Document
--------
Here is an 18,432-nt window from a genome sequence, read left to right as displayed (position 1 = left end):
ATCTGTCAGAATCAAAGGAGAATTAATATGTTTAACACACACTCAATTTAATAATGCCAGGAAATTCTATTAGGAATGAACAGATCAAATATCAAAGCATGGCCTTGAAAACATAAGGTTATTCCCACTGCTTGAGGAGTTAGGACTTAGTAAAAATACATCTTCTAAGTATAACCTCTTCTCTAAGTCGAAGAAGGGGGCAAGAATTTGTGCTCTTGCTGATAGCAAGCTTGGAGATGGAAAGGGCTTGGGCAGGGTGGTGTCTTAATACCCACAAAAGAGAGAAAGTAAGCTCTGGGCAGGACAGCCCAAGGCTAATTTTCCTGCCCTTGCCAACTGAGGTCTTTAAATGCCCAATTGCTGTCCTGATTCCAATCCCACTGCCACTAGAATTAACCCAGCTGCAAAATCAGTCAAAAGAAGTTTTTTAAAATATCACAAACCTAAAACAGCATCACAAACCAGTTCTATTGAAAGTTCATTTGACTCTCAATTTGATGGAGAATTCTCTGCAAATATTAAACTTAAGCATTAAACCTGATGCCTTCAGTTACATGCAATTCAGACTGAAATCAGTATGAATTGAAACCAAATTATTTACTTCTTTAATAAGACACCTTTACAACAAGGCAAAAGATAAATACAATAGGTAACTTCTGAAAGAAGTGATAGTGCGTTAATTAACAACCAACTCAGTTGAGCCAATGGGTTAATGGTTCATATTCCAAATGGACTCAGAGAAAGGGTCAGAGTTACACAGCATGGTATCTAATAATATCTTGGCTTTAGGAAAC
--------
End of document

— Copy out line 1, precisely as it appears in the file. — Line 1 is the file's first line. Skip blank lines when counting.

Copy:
Here is an 18,432-nt window from a genome sequence, read left to right as displayed (position 1 = left end):